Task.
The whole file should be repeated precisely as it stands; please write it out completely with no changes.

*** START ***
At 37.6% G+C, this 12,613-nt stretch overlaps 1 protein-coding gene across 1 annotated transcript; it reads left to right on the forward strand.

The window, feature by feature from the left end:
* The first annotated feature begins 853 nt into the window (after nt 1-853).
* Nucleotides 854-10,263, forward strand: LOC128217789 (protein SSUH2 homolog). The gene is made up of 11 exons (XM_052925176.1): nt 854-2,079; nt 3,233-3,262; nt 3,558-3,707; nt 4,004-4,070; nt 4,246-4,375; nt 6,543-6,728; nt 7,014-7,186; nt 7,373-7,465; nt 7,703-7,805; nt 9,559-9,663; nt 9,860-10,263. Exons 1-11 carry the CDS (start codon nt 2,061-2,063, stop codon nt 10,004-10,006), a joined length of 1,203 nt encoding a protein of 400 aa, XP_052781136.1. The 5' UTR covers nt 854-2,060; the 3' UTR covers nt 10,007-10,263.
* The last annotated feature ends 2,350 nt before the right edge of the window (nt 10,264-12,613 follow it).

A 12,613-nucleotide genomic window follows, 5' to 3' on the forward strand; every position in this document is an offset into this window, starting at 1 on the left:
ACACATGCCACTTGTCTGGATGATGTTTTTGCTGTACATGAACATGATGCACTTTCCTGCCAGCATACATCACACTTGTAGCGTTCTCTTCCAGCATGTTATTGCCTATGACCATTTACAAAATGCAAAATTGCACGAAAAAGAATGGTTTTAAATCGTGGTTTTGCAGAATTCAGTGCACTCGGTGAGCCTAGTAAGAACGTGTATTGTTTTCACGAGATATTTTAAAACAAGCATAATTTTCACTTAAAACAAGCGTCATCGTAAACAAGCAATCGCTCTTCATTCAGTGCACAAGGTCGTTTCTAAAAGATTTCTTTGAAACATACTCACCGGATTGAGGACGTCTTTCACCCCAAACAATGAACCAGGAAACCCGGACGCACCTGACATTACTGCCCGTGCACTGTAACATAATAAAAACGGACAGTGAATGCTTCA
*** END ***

At 37.6% G+C, this 12,613-nt stretch overlaps 1 protein-coding gene across 1 annotated transcript; it reads left to right on the forward strand.

The window, feature by feature from the left end:
* The first annotated feature begins 853 nt into the window (after nt 1-853).
* Nucleotides 854-10,263, forward strand: LOC128217789 (protein SSUH2 homolog). The gene is made up of 11 exons (XM_052925176.1): nt 854-2,079; nt 3,233-3,262; nt 3,558-3,707; nt 4,004-4,070; nt 4,246-4,375; nt 6,543-6,728; nt 7,014-7,186; nt 7,373-7,465; nt 7,703-7,805; nt 9,559-9,663; nt 9,860-10,263. Exons 1-11 carry the CDS (start codon nt 2,061-2,063, stop codon nt 10,004-10,006), a joined length of 1,203 nt encoding a protein of 400 aa, XP_052781136.1. The 5' UTR covers nt 854-2,060; the 3' UTR covers nt 10,007-10,263.
* The last annotated feature ends 2,350 nt before the right edge of the window (nt 10,264-12,613 follow it).

A 12,613-nucleotide genomic window follows, 5' to 3' on the forward strand; every position in this document is an offset into this window, starting at 1 on the left:
ACACATGCCACTTGTCTGGATGATGTTTTTGCTGTACATGAACATGATGCACTTTCCTGCCAGCATACATCACACTTGTAGCGTTCTCTTCCAGCATGTTATTGCCTATGACCATTTACAAAATGCAAAATTGCACGAAAAAGAATGGTTTTAAATCGTGGTTTTGCAGAATTCAGTGCACTCGGTGAGCCTAGTAAGAACGTGTATTGTTTTCACGAGATATTTTAAAACAAGCATAATTTTCACTTAAAACAAGCGTCATCGTAAACAAGCAATCGCTCTTCATTCAGTGCACAAGGTCGTTTCTAAAAGATTTCTTTGAAACATACTCACCGGATTGAGGACGTCTTTCACCCCAAACAATGAACCAGGAAACCCGGACGCACCTGACATTACTGCCCGTGCACTGTAACATAATAAAAACGGACAGTGAATGCTTCA